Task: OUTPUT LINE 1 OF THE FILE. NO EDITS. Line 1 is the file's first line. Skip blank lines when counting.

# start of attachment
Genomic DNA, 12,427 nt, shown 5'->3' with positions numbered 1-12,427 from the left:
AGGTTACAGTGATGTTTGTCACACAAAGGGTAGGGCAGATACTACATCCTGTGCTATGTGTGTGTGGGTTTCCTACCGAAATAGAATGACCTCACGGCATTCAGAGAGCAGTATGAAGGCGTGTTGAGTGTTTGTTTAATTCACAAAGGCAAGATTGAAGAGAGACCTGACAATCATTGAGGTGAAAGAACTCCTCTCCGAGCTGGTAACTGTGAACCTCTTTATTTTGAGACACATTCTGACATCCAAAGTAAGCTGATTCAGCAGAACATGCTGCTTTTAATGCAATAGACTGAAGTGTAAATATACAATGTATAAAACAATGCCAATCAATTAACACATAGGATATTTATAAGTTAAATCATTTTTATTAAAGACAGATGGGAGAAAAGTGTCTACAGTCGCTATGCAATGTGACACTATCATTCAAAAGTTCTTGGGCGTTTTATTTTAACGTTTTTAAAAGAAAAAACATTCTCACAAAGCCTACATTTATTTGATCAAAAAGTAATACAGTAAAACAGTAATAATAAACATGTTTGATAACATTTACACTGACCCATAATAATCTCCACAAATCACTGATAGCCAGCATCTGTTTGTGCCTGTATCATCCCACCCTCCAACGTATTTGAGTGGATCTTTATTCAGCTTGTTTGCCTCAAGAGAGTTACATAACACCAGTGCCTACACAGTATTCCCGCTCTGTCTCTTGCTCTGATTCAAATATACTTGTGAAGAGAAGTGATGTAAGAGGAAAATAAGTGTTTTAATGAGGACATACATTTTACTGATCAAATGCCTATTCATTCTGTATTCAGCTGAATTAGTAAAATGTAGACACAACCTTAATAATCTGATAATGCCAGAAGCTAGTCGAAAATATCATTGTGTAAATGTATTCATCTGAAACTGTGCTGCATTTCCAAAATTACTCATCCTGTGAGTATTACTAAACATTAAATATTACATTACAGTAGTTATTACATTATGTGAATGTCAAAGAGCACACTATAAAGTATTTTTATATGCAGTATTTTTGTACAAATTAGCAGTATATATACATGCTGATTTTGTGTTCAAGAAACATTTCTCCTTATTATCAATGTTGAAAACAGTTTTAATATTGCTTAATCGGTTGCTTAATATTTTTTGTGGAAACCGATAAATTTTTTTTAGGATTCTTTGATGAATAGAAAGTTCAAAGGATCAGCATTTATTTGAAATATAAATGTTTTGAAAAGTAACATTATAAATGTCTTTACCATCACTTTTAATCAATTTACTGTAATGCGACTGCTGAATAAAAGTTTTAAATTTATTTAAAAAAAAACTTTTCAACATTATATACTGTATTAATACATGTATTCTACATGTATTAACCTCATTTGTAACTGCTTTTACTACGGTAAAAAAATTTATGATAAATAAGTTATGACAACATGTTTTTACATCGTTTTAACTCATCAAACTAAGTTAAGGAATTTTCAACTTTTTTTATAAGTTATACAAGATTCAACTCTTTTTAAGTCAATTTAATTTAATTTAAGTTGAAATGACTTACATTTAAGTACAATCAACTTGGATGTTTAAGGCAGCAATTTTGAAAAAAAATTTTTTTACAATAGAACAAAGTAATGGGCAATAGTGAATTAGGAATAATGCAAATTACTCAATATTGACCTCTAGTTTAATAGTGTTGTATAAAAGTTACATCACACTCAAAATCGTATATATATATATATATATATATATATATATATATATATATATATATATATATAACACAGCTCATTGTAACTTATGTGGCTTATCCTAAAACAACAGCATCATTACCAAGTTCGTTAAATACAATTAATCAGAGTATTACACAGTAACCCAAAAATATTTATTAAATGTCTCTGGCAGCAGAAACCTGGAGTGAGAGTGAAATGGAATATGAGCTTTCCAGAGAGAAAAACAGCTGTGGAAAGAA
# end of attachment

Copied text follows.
Genomic DNA, 12,427 nt, shown 5'->3' with positions numbered 1-12,427 from the left: